BC Drivers pay some of the highest car insurance rates in the country while receiving the lowest payouts, and yet somehow ICBC is out of money.
A recent report from Ernst & Young painted a dire picture at the Crown corporation, concluding that rates must increase by 30 per cent by 2019 to cover costs. A separate forecast released last November by ICBC indicated rates would need to increase by 42 per cent over the next five years to make up for expenses.
McCandless pointed to a footnote in the ICBC report that an additional $1.5 billion is required in “capital from other sources” between 2017 and 2020. He calculated the cumulative rate hike to be closer to 117 per cent over four years.
Continue reading Your car insurance is going up.
Vancouver has just been ranked the #3 least affordable housing market in the world behind Hong Kong and Sydney according to a survey by Demographia.
This is the second year in a row Vancouver ranked third after hitting second place in 2015. The city has been ranked with the worst housing affordability in Canada in all previous Demographia surveys since 2004.
Demographia reported Vancouver’s year-over-year price growth was equal to a year of household income in the city. It also mentioned the city experienced a “modest” net domestic out-migration in 2016, meaning more people left the city than moved in.
Which city do you think those people that left Vancouver are moving to: Hong Kong or Sydney?
Read the full article here.
House prices never go down in Vancouver, except when they do.
But what about Toronto? The city that seldom thinks about BC?
Prices are up 11.8 per cent from a year earlier.
“In fact, there’s anecdotal information that suggests that foreign investors … are now turning to other cities that are not as expensive as Vancouver, because even that market’s gotten out of reach for wealthy foreign buyers.”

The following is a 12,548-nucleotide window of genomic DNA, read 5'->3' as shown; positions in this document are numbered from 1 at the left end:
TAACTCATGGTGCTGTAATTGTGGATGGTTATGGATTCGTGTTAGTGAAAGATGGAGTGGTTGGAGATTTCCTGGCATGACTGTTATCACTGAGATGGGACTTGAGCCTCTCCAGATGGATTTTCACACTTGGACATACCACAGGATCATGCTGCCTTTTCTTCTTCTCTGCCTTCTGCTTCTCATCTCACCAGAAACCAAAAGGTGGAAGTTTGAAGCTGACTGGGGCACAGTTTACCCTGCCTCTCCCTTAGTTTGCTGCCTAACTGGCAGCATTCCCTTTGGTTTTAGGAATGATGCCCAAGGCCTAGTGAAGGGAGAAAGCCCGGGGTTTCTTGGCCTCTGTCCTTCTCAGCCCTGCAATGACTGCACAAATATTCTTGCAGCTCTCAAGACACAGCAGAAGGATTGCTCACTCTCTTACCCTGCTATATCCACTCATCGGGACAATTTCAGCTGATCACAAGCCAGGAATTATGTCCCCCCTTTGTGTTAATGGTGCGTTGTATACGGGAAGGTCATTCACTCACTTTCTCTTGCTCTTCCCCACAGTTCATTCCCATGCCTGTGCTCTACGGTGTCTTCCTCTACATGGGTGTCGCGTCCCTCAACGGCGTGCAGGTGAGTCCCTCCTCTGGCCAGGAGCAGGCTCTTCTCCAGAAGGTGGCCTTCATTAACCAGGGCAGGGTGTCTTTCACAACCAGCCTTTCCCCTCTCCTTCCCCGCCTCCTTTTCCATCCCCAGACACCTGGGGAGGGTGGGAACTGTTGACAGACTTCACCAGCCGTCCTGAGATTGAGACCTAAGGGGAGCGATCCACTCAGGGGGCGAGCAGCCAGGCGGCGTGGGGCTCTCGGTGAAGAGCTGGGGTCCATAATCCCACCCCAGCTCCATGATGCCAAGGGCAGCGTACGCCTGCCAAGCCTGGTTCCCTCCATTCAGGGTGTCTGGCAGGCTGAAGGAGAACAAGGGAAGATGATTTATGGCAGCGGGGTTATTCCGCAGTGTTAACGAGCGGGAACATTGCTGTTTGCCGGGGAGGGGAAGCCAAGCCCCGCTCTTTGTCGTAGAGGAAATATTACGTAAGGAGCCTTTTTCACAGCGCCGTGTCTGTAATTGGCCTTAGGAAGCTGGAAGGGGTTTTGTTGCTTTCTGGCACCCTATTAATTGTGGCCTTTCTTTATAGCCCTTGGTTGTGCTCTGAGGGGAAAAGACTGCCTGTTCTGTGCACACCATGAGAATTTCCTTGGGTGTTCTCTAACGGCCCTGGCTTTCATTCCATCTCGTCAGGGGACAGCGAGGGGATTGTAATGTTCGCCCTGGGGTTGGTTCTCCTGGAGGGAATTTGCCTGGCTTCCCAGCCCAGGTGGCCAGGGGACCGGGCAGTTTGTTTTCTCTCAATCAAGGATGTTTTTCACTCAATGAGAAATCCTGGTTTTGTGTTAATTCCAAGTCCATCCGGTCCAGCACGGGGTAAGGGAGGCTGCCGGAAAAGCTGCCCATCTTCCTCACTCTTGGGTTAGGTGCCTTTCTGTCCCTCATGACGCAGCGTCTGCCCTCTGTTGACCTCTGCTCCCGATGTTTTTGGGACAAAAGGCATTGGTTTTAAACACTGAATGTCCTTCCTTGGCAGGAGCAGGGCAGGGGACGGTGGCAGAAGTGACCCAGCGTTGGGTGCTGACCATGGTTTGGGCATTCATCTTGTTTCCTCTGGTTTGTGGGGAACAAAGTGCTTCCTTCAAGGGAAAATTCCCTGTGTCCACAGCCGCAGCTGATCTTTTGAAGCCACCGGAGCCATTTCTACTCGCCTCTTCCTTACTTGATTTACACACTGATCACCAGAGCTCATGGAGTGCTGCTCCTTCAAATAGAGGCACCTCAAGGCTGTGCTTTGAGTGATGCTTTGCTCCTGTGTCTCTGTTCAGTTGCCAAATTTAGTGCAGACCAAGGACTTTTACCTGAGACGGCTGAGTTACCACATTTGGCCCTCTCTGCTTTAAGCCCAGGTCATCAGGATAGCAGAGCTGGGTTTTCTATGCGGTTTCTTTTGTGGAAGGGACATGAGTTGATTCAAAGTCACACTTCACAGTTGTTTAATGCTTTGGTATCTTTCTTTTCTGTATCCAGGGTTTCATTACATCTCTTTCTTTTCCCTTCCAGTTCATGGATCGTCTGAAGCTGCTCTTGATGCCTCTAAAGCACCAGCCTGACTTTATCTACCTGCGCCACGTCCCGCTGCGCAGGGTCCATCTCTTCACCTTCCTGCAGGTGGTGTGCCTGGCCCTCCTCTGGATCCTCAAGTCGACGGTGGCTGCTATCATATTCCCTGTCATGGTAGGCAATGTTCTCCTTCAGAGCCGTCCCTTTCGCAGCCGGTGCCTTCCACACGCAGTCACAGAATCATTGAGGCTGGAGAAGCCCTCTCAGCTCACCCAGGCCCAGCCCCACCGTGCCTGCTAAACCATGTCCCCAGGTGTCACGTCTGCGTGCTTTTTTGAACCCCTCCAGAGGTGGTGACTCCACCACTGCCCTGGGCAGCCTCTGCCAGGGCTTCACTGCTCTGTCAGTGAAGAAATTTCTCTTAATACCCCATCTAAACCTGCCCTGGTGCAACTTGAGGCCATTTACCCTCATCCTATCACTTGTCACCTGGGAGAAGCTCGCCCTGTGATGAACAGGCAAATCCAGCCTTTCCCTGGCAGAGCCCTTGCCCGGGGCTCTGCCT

A separate report from real estate agents showed a 2.4 per cent monthly rise in sales in October and a 14.6 per cent surge in annual prices as buyers rushed to get into the market before tighter mortgage rules could take effect.
Taken together, the data showed Canada’s market cooling in most markets outside of Toronto, where a building boom and rising household indebtedness have spurred fears of a U.S.-style collapse if borrowing costs, already rising, spike further.
“Almost all seems to be well in Canada’s housing market, with most regions enjoying moderate sales activity and price gains, Alberta’s hard-hit market stabilizing, and Vancouver’s zany market returning to earth,” Guatieri said in a research note.
“However, accelerating prices in Toronto and its surrounding areas will only increase the chance of a correction if interest rates rise too sharply … and the chance of that happening is now somewhat higher under a new U.S. president.”
Read the full article over at BNN.ca
Business in Vancouver has an article predicting that the BC Foreign buyer tax will hurt blue collar immigrant workers in the Fraser Valley, which is weird because we were under the impression that the tax was on the Metro Vancouver area and the valley was exempt:
Rob Philipp, chief executive officer for the Fraser Valley Real Estate Board (FVREB), said that while the new tax is aimed at high-end buyers, it’s only going to hurt the working-class immigrants who are trying to move to the region. He called the Fraser Valley’s immigrant population “the engine that drives us.”
“The people who are buying on the west side of Vancouver, they don’t really care about an extra 15% tax. If you’re buying two-, three- or four-million-dollar homes, they want into the market regardless.”
Philipp said the new tax also dampens the incentive for skilled out-of-country workers to settle in the region.
“As a province we’re trying to recruit really specialized professionals – doctors, nurses, certain types of engineers,” he said. “And those are people who are spending $800,000 to buy a place out here and now they’re thinking, ‘Well, I have to spend another $120,000. I’m not going to do it.’”
The other odd thing is that if skilled out-of-country workers actually ‘settle in the region’ and file a Canadian tax return they are exempt from the foreign buyer tax, so we’re curious how it would dampen incentives to move here any more than paying $800k for a house out in the Valley would.
Read the full article here and please correct us if we are mistaken about how the foreign buyer tax actually works.